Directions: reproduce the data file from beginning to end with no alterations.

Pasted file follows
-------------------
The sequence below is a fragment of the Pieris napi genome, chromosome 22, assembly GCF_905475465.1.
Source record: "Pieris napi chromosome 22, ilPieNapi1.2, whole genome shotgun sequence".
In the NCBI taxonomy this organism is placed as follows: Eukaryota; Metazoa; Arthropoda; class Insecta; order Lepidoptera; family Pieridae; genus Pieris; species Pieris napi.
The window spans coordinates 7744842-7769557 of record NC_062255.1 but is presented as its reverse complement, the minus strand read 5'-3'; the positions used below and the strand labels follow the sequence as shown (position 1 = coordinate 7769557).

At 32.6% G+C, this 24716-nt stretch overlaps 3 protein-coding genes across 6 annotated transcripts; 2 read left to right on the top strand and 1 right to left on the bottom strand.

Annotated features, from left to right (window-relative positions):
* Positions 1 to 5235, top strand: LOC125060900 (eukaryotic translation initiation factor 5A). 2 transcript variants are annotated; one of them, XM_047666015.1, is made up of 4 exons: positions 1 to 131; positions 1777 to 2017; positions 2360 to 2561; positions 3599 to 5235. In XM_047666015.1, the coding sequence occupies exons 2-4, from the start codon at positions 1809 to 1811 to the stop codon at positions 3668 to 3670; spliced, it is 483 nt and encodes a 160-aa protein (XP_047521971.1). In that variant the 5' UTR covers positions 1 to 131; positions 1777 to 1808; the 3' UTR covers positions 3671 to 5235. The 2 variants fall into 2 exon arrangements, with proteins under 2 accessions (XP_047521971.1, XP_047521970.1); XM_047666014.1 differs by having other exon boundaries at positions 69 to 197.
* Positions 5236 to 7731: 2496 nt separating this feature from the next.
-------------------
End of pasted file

The sequence below is a fragment of the Pieris napi genome, chromosome 22, assembly GCF_905475465.1.
Source record: "Pieris napi chromosome 22, ilPieNapi1.2, whole genome shotgun sequence".
In the NCBI taxonomy this organism is placed as follows: Eukaryota; Metazoa; Arthropoda; class Insecta; order Lepidoptera; family Pieridae; genus Pieris; species Pieris napi.
The window spans coordinates 7744842-7769557 of record NC_062255.1 but is presented as its reverse complement, the minus strand read 5'-3'; the positions used below and the strand labels follow the sequence as shown (position 1 = coordinate 7769557).

At 32.6% G+C, this 24716-nt stretch overlaps 3 protein-coding genes across 6 annotated transcripts; 2 read left to right on the top strand and 1 right to left on the bottom strand.

Annotated features, from left to right (window-relative positions):
* Positions 1 to 5235, top strand: LOC125060900 (eukaryotic translation initiation factor 5A). 2 transcript variants are annotated; one of them, XM_047666015.1, is made up of 4 exons: positions 1 to 131; positions 1777 to 2017; positions 2360 to 2561; positions 3599 to 5235. In XM_047666015.1, the coding sequence occupies exons 2-4, from the start codon at positions 1809 to 1811 to the stop codon at positions 3668 to 3670; spliced, it is 483 nt and encodes a 160-aa protein (XP_047521971.1). In that variant the 5' UTR covers positions 1 to 131; positions 1777 to 1808; the 3' UTR covers positions 3671 to 5235. The 2 variants fall into 2 exon arrangements, with proteins under 2 accessions (XP_047521971.1, XP_047521970.1); XM_047666014.1 differs by having other exon boundaries at positions 69 to 197.
* Positions 5236 to 7731: 2496 nt separating this feature from the next.